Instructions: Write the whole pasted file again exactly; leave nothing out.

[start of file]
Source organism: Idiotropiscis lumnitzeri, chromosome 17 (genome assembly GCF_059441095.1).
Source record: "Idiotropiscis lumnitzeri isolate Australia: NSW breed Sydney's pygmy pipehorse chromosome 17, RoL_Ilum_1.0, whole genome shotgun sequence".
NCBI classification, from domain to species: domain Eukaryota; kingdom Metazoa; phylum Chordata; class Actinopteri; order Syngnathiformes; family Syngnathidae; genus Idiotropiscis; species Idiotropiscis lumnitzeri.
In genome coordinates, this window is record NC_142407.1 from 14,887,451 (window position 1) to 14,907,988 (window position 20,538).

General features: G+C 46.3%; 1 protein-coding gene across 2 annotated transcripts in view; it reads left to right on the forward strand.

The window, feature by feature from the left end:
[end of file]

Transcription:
Source organism: Idiotropiscis lumnitzeri, chromosome 17 (genome assembly GCF_059441095.1).
Source record: "Idiotropiscis lumnitzeri isolate Australia: NSW breed Sydney's pygmy pipehorse chromosome 17, RoL_Ilum_1.0, whole genome shotgun sequence".
NCBI classification, from domain to species: domain Eukaryota; kingdom Metazoa; phylum Chordata; class Actinopteri; order Syngnathiformes; family Syngnathidae; genus Idiotropiscis; species Idiotropiscis lumnitzeri.
In genome coordinates, this window is record NC_142407.1 from 14,887,451 (window position 1) to 14,907,988 (window position 20,538).

General features: G+C 46.3%; 1 protein-coding gene across 2 annotated transcripts in view; it reads left to right on the forward strand.

The window, feature by feature from the left end: